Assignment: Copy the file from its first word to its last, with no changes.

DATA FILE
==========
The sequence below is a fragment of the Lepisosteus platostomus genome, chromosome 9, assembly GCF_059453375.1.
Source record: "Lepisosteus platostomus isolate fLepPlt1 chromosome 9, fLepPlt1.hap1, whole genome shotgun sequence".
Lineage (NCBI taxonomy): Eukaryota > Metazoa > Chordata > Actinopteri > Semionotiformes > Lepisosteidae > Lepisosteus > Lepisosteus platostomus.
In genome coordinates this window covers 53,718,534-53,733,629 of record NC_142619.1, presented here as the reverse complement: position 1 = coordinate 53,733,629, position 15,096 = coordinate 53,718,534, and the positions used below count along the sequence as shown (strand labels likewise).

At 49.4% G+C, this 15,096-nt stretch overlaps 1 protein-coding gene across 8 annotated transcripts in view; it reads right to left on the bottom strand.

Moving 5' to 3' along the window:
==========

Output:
The sequence below is a fragment of the Lepisosteus platostomus genome, chromosome 9, assembly GCF_059453375.1.
Source record: "Lepisosteus platostomus isolate fLepPlt1 chromosome 9, fLepPlt1.hap1, whole genome shotgun sequence".
Lineage (NCBI taxonomy): Eukaryota > Metazoa > Chordata > Actinopteri > Semionotiformes > Lepisosteidae > Lepisosteus > Lepisosteus platostomus.
In genome coordinates this window covers 53,718,534-53,733,629 of record NC_142619.1, presented here as the reverse complement: position 1 = coordinate 53,733,629, position 15,096 = coordinate 53,718,534, and the positions used below count along the sequence as shown (strand labels likewise).

At 49.4% G+C, this 15,096-nt stretch overlaps 1 protein-coding gene across 8 annotated transcripts in view; it reads right to left on the bottom strand.

Moving 5' to 3' along the window: